"The highest ecstasy is the attention at its fullest." — Simone Weil
I am lying on my back on a bath rug. My legs are draped over and into a full tub of water occupied by my two naked babies. Oh, but they are not babies any longer. It doesn't matter how hard I try to hold on to their sometimes still-round bellies, they continue to grow. Both can submerge their heads under water in this oval, jacuzzi tub now. Whipping their hair back when they come to the surface again, they remind me of their father coming out of the swimming pool. This movement — my older boy Jonah picked it up from observation and has since passed it on to his little brother, Adrian. I am lying on the rug and I am experiencing a feeling inside in great contrast to the way that I have felt throughout the day. I relish my in-breath and experience a deep relaxation come over me as I exhale. My boys are playing "doctor" and caring for my "injured" feet. They've created a paste out of the eczema soap mixture I've given them to soothe their dry, winter skin and with it they smooth my own dry heals. I breathe deeply letting my day fall away, letting go of the nearly constant monologue of the many should's and how-to's and reminders of kindnesses and cleanliness and carefulness that I've been administering for nearly twelve hours now. I close my eyes and listen to the musings of the doctors at work — of Jonah, describing the way in which he is healing my broken toes and deciding that he is a water-scientist at work. Adrian stands and peers over the side of the tub at me, water dripping from his long eyelashes. It is clear that he has recently submerged himself again. He looks at me through his chocolatey brown eyes and assures me that I don't need to be afraid of being treated by the doctors, that I am safe. "Nana, is right behind you," he says. He knows that Nana is my Mom and that I will feel safe if my Mom is near. I'm glad for that association.
Lingering in Adrian's gaze has been an anchor for me in this time of changing routines and greater time apart. I meet him there whenever I can. Sometimes when he is finishing up a meal, sometimes when we are reading a book together and we come to an amusing passage and often when he is luxuriating on the potty as he is known to do. "I don't need privacy," he says while he is sitting there on his sky blue potty with the little bear on it. And he can sit for a very long while. Most of the time, I can find the presence to sit in front of him and just take him in in this wholly natural and vulnerable place. I know so well that this time will pass, although, my bigger boy Jonah — now five — would still have me sit with him and take in his dreamy, blue eyes in this very same way every time he uses the bathroom if I would! I sometimes do. This is all that my children long for in life — my attention and the attention of those surrounding them and dear to them. Not in a, "look at me," kind of way — although there is quite a bit of that, too. Their greatest need, their greatest pleasure is in the single-minded presence of those who love them. They can spy distractedness, multi-tasking and living-in-one's-head from a mile away, too, like a couple of little detectives. Watch them how they jump wildly from the couch. Watch them how they roar.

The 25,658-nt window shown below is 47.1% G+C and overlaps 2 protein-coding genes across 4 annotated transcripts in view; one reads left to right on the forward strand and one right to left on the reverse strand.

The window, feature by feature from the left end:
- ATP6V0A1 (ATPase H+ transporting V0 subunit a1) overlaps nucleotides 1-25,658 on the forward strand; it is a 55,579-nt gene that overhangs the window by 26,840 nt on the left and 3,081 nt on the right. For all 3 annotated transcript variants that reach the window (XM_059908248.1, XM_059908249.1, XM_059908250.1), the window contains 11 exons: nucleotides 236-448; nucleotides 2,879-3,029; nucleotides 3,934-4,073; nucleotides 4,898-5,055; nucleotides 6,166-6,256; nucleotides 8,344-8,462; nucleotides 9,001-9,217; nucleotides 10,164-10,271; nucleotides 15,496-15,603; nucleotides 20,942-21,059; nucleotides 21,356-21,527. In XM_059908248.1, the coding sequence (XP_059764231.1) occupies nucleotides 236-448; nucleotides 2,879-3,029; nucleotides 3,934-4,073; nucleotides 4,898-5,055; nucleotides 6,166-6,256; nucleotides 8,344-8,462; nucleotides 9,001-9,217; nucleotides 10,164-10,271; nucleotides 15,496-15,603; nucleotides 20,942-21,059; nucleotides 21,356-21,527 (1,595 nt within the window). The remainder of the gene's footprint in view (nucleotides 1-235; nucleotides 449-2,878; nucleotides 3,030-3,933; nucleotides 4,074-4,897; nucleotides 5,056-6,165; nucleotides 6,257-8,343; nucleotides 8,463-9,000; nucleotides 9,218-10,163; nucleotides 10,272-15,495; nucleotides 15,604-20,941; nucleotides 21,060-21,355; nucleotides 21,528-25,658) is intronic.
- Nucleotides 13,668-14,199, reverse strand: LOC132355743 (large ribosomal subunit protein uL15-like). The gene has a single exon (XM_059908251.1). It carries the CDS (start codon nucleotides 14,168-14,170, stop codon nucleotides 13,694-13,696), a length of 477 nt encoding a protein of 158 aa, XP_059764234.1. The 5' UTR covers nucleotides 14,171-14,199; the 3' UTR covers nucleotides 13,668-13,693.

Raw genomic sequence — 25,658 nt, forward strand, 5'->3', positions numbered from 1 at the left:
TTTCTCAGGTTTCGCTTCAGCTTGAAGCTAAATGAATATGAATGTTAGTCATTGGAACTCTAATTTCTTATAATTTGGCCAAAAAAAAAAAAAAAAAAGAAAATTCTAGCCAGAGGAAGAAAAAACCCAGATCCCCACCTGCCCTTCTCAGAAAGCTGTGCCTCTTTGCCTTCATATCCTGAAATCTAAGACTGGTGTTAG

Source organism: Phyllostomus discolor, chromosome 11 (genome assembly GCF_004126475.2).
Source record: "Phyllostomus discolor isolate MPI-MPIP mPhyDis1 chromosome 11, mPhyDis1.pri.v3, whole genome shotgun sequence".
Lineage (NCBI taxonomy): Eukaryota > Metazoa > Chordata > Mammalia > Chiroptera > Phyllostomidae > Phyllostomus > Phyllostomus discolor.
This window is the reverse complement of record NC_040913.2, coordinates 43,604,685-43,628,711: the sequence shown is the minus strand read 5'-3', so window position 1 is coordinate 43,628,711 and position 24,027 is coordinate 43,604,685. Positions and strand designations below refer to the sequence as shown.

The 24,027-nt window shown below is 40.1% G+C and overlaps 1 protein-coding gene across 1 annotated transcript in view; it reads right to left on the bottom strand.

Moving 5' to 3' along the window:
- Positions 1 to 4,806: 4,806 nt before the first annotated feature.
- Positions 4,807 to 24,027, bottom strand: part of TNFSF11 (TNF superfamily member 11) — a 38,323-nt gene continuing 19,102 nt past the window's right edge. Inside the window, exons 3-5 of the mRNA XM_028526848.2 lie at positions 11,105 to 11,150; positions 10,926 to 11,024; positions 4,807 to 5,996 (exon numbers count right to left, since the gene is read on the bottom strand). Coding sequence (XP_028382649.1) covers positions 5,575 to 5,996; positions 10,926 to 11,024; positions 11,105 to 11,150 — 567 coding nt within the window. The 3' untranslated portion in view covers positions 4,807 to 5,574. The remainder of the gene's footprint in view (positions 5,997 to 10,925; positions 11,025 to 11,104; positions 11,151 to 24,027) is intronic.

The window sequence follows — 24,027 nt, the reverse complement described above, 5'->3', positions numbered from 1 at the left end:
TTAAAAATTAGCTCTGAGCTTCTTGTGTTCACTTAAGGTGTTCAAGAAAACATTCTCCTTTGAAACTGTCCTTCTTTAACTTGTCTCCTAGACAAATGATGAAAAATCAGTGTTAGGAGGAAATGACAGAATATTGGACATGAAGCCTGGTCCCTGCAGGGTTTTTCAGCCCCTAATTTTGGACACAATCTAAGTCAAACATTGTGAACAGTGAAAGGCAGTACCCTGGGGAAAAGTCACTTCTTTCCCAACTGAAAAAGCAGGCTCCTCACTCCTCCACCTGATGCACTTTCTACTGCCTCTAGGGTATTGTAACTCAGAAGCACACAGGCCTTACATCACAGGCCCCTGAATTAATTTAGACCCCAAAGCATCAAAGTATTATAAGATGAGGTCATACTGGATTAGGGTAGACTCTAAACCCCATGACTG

Back on the bath rug, Jonah decides that it is time to rinse off my legs. He inadvertently pours water not just down the front of my legs but also over the side of the tub soaking my entire pant legs. I cry out a little and try to jump up but it is difficult with my legs wedged the way they are. I finally raise up enough to swing my feet around and bring my face close to Jonah and we are both laughing and I am sort of breathless from trying to get up and just witnessing his full-body laughter. Looking at him in that free and joyful place of unencumbered laughter — like a wave — wipes away so much of the coarser back-and-forth that we had experienced together throughout the day. It wipes away so much and brings us face to face, heart to heart, once again.
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